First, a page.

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- Divine Comedy - 5/27 -


We read no more." While thus one spirit spake, The other wail'd so sorely, that heartstruck I through compassion fainting, seem'd not far From death, and like a corpse fell to the ground.

CANTO VI

MY sense reviving, that erewhile had droop'd With pity for the kindred shades, whence grief O'ercame me wholly, straight around I see New torments, new tormented souls, which way Soe'er I move, or turn, or bend my sight. In the third circle I arrive, of show'rs Ceaseless, accursed, heavy, and cold, unchang'd For ever, both in kind and in degree. Large hail, discolour'd water, sleety flaw Through the dun midnight air stream'd down amain: Stank all the land whereon that tempest fell.

Cerberus, cruel monster, fierce and strange, Through his wide threefold throat barks as a dog Over the multitude immers'd beneath. His eyes glare crimson, black his unctuous beard, His belly large, and claw'd the hands, with which He tears the spirits, flays them, and their limbs Piecemeal disparts. Howling there spread, as curs, Under the rainy deluge, with one side The other screening, oft they roll them round, A wretched, godless crew. When that great worm Descried us, savage Cerberus, he op'd His jaws, and the fangs show'd us; not a limb Of him but trembled. Then my guide, his palms Expanding on the ground, thence filled with earth Rais'd them, and cast it in his ravenous maw.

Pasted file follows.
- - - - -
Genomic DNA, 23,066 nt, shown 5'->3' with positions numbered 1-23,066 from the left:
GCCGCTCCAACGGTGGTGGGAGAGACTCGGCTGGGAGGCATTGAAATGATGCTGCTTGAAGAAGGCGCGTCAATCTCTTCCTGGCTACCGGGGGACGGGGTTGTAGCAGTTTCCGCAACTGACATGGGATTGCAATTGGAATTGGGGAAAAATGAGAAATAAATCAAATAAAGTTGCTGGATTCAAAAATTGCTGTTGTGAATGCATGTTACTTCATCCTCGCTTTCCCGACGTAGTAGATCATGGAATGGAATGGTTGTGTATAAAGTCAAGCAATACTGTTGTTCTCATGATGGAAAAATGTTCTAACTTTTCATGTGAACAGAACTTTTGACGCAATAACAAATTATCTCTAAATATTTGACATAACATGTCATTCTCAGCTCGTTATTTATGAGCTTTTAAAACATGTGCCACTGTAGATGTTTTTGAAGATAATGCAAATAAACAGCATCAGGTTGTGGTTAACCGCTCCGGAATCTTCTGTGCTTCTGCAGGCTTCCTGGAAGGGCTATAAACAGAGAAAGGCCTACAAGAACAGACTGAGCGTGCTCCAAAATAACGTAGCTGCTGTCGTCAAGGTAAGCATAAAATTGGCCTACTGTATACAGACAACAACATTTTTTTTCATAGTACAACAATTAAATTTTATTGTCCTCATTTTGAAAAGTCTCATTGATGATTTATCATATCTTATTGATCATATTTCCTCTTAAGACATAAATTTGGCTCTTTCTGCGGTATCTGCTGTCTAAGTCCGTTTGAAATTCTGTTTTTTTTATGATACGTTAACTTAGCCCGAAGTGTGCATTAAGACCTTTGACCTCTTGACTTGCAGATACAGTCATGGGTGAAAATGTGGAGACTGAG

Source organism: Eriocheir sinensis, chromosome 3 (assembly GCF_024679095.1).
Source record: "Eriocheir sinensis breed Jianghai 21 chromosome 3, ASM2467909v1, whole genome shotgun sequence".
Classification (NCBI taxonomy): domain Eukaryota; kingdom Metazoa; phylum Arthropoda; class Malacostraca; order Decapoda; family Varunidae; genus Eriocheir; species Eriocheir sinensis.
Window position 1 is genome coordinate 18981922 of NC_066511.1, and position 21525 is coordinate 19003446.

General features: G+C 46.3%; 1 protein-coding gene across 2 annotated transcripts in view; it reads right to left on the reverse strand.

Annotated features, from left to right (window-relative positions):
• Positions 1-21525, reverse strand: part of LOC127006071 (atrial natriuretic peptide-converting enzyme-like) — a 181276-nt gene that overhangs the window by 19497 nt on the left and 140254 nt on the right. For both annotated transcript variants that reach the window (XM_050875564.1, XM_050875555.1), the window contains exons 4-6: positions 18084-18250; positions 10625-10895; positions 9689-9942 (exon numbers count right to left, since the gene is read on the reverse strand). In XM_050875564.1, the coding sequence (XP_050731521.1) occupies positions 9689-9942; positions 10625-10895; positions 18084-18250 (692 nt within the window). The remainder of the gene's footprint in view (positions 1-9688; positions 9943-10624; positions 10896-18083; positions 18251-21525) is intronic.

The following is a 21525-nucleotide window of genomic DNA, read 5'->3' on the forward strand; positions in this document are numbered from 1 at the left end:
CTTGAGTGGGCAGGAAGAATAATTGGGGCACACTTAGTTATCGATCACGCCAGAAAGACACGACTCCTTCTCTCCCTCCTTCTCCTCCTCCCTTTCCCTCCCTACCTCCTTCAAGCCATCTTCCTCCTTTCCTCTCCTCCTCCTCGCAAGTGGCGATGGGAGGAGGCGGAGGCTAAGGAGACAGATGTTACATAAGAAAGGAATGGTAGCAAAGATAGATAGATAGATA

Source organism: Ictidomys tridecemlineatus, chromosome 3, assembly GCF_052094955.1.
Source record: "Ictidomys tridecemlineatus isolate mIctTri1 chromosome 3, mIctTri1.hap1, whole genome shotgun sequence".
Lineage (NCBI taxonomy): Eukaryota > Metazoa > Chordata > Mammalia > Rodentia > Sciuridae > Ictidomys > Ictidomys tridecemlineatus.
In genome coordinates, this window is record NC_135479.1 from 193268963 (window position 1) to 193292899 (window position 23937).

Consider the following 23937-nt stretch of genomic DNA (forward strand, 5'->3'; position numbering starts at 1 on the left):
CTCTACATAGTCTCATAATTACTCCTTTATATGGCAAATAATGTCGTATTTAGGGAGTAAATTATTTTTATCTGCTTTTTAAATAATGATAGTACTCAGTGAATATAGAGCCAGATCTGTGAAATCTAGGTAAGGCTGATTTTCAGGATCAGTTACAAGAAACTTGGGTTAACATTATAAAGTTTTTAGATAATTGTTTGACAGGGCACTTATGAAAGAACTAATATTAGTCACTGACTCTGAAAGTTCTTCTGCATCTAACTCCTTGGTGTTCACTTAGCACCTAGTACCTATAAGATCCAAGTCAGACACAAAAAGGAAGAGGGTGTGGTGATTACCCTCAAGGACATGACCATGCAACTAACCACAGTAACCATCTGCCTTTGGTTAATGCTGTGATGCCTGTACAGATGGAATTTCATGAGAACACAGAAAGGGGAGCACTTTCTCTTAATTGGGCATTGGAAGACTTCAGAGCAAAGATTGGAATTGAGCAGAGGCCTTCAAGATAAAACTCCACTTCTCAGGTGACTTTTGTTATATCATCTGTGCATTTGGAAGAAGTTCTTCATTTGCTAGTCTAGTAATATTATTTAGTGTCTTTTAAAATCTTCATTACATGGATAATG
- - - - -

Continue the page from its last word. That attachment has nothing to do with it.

E'en as a dog, that yelling bays for food His keeper, when the morsel comes, lets fall His fury, bent alone with eager haste To swallow it; so dropp'd the loathsome cheeks Of demon Cerberus, who thund'ring stuns The spirits, that they for deafness wish in vain.

We, o'er the shades thrown prostrate by the brunt Of the heavy tempest passing, set our feet Upon their emptiness, that substance seem'd.